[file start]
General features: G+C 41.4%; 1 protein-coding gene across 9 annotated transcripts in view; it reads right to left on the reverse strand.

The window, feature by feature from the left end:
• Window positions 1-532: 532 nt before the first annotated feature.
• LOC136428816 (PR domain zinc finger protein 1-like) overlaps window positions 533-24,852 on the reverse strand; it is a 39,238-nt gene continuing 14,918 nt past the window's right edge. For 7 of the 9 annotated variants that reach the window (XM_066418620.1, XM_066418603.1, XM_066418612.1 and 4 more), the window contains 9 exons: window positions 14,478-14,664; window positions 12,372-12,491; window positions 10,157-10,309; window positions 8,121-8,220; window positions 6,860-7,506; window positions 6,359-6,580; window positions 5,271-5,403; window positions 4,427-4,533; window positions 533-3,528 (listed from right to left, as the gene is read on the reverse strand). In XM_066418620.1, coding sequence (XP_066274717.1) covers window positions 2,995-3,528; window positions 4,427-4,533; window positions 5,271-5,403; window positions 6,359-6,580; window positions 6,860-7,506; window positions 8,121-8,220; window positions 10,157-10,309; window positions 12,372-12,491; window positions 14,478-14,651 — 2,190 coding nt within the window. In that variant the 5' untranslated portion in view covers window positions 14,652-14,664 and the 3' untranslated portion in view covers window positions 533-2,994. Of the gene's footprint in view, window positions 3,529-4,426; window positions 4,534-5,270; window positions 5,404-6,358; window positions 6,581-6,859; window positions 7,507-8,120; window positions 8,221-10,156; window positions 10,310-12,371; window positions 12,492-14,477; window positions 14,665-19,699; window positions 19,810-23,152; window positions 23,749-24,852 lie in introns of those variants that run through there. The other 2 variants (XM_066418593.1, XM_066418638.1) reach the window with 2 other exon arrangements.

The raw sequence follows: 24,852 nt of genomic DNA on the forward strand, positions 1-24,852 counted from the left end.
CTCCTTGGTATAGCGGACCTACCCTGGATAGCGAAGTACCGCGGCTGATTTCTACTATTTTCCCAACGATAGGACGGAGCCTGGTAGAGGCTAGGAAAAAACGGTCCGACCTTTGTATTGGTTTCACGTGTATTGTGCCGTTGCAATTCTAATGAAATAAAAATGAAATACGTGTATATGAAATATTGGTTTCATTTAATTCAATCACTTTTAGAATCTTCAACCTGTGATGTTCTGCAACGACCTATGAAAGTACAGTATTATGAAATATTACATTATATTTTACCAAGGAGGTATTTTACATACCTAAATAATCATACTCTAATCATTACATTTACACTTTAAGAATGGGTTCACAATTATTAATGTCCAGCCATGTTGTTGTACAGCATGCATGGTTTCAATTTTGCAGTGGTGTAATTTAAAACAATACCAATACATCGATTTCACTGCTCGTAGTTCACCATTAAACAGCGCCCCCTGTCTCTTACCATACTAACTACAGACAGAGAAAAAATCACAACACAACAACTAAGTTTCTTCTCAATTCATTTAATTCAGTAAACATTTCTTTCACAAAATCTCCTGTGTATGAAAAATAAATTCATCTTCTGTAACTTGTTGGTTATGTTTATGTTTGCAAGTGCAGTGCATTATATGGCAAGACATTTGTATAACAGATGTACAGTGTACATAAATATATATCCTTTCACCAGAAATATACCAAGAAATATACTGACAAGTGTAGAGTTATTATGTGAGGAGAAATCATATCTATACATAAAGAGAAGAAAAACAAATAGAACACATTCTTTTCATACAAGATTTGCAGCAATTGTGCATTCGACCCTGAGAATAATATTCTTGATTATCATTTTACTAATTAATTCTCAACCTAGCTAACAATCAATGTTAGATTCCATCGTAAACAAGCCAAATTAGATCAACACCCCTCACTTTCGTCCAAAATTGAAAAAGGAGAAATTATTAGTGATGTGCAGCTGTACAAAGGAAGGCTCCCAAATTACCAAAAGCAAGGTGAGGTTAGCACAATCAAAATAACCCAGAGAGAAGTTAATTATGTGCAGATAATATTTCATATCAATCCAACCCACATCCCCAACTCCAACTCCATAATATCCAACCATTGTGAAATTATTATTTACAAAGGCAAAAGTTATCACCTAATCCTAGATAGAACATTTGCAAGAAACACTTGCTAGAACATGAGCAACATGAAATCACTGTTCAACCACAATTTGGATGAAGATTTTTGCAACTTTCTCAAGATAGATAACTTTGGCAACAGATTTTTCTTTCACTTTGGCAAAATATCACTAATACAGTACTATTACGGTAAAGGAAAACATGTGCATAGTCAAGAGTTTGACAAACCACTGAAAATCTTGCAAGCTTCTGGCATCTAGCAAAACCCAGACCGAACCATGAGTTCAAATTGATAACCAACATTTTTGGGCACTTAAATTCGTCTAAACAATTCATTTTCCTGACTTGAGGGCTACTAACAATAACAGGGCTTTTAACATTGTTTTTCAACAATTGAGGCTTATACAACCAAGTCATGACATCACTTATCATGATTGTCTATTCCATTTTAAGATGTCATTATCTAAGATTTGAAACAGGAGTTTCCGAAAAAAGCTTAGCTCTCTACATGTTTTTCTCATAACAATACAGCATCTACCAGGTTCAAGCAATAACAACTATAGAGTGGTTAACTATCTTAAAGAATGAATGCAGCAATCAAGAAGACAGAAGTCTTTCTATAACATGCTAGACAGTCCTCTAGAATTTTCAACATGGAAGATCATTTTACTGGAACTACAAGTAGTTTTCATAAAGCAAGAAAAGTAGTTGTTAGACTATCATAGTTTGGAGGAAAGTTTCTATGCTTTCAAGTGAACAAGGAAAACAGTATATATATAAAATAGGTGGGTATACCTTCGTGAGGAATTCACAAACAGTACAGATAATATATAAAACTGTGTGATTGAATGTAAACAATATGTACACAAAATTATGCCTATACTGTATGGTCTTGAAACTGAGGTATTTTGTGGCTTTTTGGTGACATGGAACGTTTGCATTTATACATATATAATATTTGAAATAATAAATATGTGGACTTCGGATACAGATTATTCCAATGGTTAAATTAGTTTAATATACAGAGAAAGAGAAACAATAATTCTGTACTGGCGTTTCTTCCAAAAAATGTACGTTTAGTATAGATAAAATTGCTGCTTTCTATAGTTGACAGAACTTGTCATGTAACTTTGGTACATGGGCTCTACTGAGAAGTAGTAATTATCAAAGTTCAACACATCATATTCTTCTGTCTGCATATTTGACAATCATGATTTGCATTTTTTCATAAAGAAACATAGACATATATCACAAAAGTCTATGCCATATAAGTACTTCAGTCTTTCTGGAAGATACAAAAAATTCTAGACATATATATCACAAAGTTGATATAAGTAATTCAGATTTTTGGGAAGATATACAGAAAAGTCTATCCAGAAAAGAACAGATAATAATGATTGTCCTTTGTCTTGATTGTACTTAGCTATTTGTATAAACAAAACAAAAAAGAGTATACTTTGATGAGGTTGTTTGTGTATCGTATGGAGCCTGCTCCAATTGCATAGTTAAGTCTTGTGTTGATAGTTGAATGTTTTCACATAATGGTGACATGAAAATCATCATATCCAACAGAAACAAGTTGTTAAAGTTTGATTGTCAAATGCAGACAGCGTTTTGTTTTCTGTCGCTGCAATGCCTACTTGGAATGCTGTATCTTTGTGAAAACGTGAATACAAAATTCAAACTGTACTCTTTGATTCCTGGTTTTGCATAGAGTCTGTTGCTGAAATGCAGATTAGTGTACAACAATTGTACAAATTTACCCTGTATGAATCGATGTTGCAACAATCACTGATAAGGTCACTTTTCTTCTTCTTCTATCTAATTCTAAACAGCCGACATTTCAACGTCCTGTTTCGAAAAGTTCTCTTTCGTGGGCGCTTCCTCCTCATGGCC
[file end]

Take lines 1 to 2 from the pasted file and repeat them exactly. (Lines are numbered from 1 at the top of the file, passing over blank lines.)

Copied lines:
General features: G+C 41.4%; 1 protein-coding gene across 9 annotated transcripts in view; it reads right to left on the reverse strand.

The window, feature by feature from the left end: